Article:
What would happen if we unplugged from Twitter, Reddit, Hacker News, etc. and instead relied on smaller communities to gain exposure to the broader interweb of ideas? Would we end up painfully behind the curve? Or would we instead end up with more contextualized, more curated access to the resources we need?
What if instead of writing brief 140 character tweets and posting links to aggregators, we instead dusted off our personal websites and did weekly link dumps with explanations of why those things were interesting? What if we actually wrote deep essays and articles about the topics we care about rather than just having microbursts of general discussion about them? Would that make us shy away from online engagement because it sounds like too much work, or would it make us engage even more deeply in the things that really matter to us while allowing us not to waste our time on those intense but shallow things?
What if every sentence in this update ended up being a question? That’d be really annoying, so I guess I better stop that now and make my my point.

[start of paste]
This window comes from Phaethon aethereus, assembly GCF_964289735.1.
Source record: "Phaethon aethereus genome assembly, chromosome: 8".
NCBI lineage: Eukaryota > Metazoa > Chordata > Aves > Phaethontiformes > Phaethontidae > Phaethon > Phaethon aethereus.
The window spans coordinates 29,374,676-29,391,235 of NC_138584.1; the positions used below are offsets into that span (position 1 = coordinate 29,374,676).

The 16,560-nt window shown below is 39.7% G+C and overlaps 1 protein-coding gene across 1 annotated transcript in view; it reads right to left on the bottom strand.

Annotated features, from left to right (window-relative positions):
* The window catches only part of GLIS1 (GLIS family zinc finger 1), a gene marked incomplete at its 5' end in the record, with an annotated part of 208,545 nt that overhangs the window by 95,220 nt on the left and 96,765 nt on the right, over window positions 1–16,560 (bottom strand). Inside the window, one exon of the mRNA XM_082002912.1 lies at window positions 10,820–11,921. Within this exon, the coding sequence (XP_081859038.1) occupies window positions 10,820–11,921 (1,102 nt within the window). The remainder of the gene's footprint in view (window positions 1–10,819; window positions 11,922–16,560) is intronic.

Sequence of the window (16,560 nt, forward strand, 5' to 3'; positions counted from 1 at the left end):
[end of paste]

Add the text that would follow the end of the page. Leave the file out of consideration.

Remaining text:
For a period of four weeks, I’m going to try to answer these questions for myself by staying away from Reddit, Twitter, Hacker News, and other extremely high traffic internet communities that have a poor signal to noise ratio. Instead, I’ll invest my time in chatting in the #mendicant and #mendicant-alumni IRC channels, posting to my personal website, interacting with Practicing Ruby subscribers, and discussing things on the mendicant-research mailing list. If I have some super awesome thing that I absolutely need to announce to the Ruby community, I’ll use RubyFlow or just email a few friends and ask them to spread the word.
Please think about taking this challenge with me. You don’t need to invest your time in the Mendicant community, obviously. It could be any other smaller and more contextual group you’re a part of, such as a local Ruby user’s group or the community of contributors around a particular open source project. It could even be something else entirely, as long as it puts you in touch something that is more “local” to your concerns, and allows you to express yourself in ways that are deeper than Twitter and link aggregators ever could. You don’t need to do it forever, it can be just for a month. But oh, what a month it will be!
Written by Gregory Brown on 24 January 2012. If you enjoyed this essay, please share it with your friends.